Big Data? The majority of organizations have barely moved beyond static BI reports
Mo Data stashed this in Big Data Hype Cycle
We are currently witnessing a land rush of investment in Big Data architectures promising companies that they can turn their data into gold using the latest in distributed computing and advanced analytical methods. Although there is indeed much potential in applying machine learning and statistical analysis to largedatasets, many companies are hardly sitting on the kind of data that will allow them to compete using hundreds of machines chugging through terabytes of data.
But that's okay. There is a massive benefit to just getting an organization to understand what data they do have and how they can deploy intelligent models on this data to disrupt their current approaches to doing business. This does not require the latest in parallel computing or bursting into new map-reduce paradigms just to derive insight. It does not require huge data warehouses or terabytes of unstructured data. What it does require is good science on good data. This is where organizations need to start; becoming ''data aware' and building an organizational culture that understands data as a real asset.
The majority of organizations have barely moved beyond static BI reports and are unaware of the actual potential their data holds. Going from being 'data unaware' to investing in a big data architecture in one leap sets a company up for a bad ROI in analytics. A solid investment must begin with understanding what data is actually available and identifying the low hanging 'data fruits' that can lead to real value for the company. This can be used to build lightweight solutions that are imperfect but hugely beneficial. It can provide real-world tools for decision support via recommended actions or highlighted opportunities in real-time. It can offload much of the routine repetitive decision-making to algorithms so that professionals can operate with a more strategic view of the organization and bring their creative talents to their company's challenges.
With time, this foundation can lead to some huge benefits as the organization starts understanding how to compete using data. As their data-awareness matures, the fruits of Big Data become a real possibility and the architectures for dealing with terabytes of data and highly advanced models now stand a chance to offer a real return on the company's investment in analytics.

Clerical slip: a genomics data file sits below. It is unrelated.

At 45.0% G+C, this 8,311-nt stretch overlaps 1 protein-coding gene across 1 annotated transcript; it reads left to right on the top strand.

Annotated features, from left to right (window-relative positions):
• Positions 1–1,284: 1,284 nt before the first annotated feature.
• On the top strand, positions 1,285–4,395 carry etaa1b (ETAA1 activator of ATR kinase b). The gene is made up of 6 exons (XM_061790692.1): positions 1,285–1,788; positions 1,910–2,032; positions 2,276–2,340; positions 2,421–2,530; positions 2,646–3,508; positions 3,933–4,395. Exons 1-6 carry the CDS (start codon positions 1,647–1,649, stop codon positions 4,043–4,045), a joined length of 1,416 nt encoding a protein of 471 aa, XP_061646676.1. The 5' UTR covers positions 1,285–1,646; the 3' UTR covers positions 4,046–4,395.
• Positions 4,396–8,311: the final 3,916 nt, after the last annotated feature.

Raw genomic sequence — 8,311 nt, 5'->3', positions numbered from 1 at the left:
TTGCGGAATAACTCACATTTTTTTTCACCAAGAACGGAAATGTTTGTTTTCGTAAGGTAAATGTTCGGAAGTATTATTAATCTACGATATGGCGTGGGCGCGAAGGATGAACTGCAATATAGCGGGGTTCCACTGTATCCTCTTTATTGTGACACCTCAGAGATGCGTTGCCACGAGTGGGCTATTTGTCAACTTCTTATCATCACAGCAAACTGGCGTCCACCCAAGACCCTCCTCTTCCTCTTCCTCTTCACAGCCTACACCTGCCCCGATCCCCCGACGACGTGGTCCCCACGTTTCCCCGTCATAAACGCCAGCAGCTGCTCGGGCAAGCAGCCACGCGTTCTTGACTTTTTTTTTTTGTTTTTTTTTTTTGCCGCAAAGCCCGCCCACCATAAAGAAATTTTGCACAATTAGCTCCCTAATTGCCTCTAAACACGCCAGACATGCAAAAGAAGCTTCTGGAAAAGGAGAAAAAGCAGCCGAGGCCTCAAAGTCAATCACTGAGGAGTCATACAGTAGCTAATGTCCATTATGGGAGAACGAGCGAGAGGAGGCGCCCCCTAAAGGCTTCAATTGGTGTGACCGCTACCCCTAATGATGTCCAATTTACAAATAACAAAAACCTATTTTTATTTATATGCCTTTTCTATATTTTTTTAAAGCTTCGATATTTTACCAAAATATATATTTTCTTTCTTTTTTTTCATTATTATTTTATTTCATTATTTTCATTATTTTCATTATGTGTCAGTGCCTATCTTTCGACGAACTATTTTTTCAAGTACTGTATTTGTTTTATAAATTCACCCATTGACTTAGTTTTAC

When it comes to analytics we are in the inevitable bubble that comes from any new technology that appears highly disruptive. It makes it difficult for organizations to separate the real potential from the over-hyped claims of vendors looking to get every company running their latest Big Data stack. But the potential for Big Data is real and can make a true difference to your organization; it just takes time to build a real analytical foundation.
Start with doing good science on good data. Hire a great scientist to identify what data you do have and how this can be used immediately to start offering real-world solutions to your challenges. Get them to build simple but effective models that can automate routine decision-making and elevate your CXOs with a more strategic view of the organization. Get them to develop 'data-forward' strategies by identifying where you are data-poor so that you can start collecting rich data for future analytics efforts. With time, your company will move into a position where they can reap the real benefits of Big Data using the latest machine learning algorithms and distributed computing architectures. It's an investment worth the effort.
Stashed in: Big Data!
In 2014 organizations don't spend until they absolutely have to.
IT departments are forced to cut corners wherever they can.
Yes. there are a lot of big data startups, who provide everything from infrastructure built on open source tech to high end consultancies - all claiming large numbers of clients - but the revenues are still small and incredibly hard to tease out of most companies. Probably a reason why we see so much activity in the Big Marketing Data, that area was always hard to pin down an ROI for anyway.
Big Data in itself does not solve a problem - and therefore there is not a wash of money just available just to play with data. It's a vitamin pill that most organizations don't need.
Applications that solve problems that may use a larger quantity of variable data might be more likely to get funded, particularly if there is an easy to understand and obtain ROI behind then. If the organization is in pain, then the data project can be sold fast as a pain-killer.